You know, it seems like every time I see a release from Change Maryland they remind us exactly how many tax increases Martin O’Malley has inflicted on the state – the total is now 24, going on 25. Something tells me that they could probably provide the exact dollar amount raised by all these tax hikes and how far short of projections they came out to be – after all, if enough dollars were raised by tax hikes 1 through 24 we wouldn’t be discussing number 25, would we?
Anyway, here’s what Change Maryland’s Larry Hogan had to say about the latest drop in this Chinese water torture we commonly refer to as the tenure of one Governor Martin O’Malley:
The Governor complains that Maryland has crumbling roads and bridges and the worst traffic congestion in the country, but what he doesn’t tell you is that it’s his fault. There has been no comprehensive transportation strategy from the O’Malley administration. Over a billion dollars has been diverted from the Transportation Trust Fund, and the vast majority of the billions of dollars that has been spent on transportation have been wasted on expenses that are completely unrelated to fixing our road problems. Now he wants struggling Maryland families to pay for his mistakes and his lack of leadership.
Over the last 4 years, Governor O’Malley has spent over $1 billion in dedicated transportation funds for things completely unrelated to transportation – even the money left in the transportation budget was also spent in the wrong place. In his 2014 budget, O’Malley proposes to spend $1.1 billion – a whopping 46% of our state capital and operating transportation budget – on public transportation, even though only 8% of us use public transportation to commute.
What we need is a coherent transportation policy that makes roads a priority and realigns spending based on how Marylanders actually travel. We also need the Governor to restore all of the money he has diverted from the Transportation Trust Fund and immediately appoint a competent Secretary of Transportation. The last thing in the world Maryland needs is another tax increase.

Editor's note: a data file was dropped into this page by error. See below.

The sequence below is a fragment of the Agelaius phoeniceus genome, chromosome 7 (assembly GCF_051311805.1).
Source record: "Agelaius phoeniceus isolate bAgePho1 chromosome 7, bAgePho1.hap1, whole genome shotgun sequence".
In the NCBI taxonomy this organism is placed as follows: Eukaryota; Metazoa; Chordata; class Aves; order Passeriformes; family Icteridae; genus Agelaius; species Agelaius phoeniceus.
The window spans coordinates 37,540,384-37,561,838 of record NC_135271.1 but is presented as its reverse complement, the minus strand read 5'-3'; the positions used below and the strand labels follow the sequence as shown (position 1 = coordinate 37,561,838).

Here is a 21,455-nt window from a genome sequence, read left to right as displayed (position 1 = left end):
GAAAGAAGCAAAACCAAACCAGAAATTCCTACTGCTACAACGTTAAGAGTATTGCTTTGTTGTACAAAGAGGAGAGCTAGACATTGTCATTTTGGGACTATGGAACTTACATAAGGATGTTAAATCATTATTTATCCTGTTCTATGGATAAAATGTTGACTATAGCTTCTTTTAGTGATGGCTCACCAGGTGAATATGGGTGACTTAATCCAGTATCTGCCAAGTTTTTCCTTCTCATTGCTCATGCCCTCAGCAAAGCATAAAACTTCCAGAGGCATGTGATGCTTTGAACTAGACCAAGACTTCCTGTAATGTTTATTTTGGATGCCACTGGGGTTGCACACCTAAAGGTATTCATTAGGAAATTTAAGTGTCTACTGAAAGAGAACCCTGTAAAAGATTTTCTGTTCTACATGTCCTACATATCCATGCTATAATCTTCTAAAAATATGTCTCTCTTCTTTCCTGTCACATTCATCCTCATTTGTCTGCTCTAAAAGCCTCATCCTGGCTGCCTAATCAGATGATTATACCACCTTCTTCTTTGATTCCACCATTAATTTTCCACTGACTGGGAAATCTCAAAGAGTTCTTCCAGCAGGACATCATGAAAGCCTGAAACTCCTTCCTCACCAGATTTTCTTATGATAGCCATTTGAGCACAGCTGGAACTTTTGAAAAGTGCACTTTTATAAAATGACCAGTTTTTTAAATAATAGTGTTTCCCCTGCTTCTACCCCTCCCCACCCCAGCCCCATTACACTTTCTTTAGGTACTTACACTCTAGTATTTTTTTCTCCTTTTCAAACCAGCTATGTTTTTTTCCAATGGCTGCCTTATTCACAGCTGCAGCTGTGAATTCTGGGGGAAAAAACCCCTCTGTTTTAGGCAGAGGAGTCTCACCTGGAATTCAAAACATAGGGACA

Actually, I have to disagree with Larry on one point: there is a comprehensive transportation strategy going on with Martin O’Malley. It’s just not the one most people would consider.
Remember what happened when gas prices went up to $4 a gallon the first time, in 2008? People parked their cars and decided it was cheaper to use mass transit. While O’Malley can’t directly influence the price of oil because Maryland isn’t that large a piece of the overall energy market, he can work on the the perceived problem of traffic congestion in two ways: try to steer development to urban areas – as I’ll expound further on momentarily – and raise gas prices through taxation, not to fix the highways but to increase the footprint for and subsidy of mass transit. After all, the logical method of addressing problems in the traffic flow through adding capacity is so twentieth century, even though it works.
Several years ago the state assisted in the development of what was called a “Central Maryland TOD Strategy,” with TOD being the acronym for transit-oriented development. One of its strategies for encouraging this sort of “sustainable” development was the following:
The uncertainty and slow pace of financing for transit upgrades hampers the market for TOD. Regional transit financing tools, such as the FasTracks program in Denver, can accelerate the implementation of transit and TOD and build market momentum. These initiatives often face substantial political barriers, so a coordinated and effective regional outreach and messaging campaign is essential.
Guess what’s in the O’Malley gas tax proposal? A study on creating regional transit financing. Granted, the idea has some appeal because it would more than likely serve as a sort of user fee and hammer just those who live in the area served, but once that genie is out of the bottle it’s not going to be forced back in and we will see all sorts of new taxing districts, both inter- and intra-county. Imagine a higher flush tax for the septic-rich Eastern Shore, for example – in Salisbury Mayor Jim Ireton is proposing something along this line to come up with the city’s supposed nine-figure share of enacting the EPA’s Watershed Implementation Plan.
I’ve gone a little far afield in discussing this release, but one other goal mentioned in the Central Maryland TOD report was construction of the Red Line in Baltimore, and indeed that’s one of the prospective uses for the money raised by the gas tax, which, by the way, will automatically increase each year at the rate of inflation. No more messy votes for people like me to scour and make known.
That lack of accountability out of Annapolis is something else which happens with depressing regularity. How about making some changes to Maryland in 2014?